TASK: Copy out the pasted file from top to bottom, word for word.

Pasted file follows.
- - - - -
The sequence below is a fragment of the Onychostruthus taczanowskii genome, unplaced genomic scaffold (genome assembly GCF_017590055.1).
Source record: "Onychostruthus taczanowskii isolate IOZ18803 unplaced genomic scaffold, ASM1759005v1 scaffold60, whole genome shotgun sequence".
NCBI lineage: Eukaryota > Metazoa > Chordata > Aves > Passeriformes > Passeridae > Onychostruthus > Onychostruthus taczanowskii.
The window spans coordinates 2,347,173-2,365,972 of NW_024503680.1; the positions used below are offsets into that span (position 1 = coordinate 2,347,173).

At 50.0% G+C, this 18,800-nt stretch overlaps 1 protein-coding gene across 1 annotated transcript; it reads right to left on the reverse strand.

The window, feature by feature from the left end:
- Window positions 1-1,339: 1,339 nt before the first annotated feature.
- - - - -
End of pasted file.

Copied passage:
The sequence below is a fragment of the Onychostruthus taczanowskii genome, unplaced genomic scaffold (genome assembly GCF_017590055.1).
Source record: "Onychostruthus taczanowskii isolate IOZ18803 unplaced genomic scaffold, ASM1759005v1 scaffold60, whole genome shotgun sequence".
NCBI lineage: Eukaryota > Metazoa > Chordata > Aves > Passeriformes > Passeridae > Onychostruthus > Onychostruthus taczanowskii.
The window spans coordinates 2,347,173-2,365,972 of NW_024503680.1; the positions used below are offsets into that span (position 1 = coordinate 2,347,173).

At 50.0% G+C, this 18,800-nt stretch overlaps 1 protein-coding gene across 1 annotated transcript; it reads right to left on the reverse strand.

The window, feature by feature from the left end:
- Window positions 1-1,339: 1,339 nt before the first annotated feature.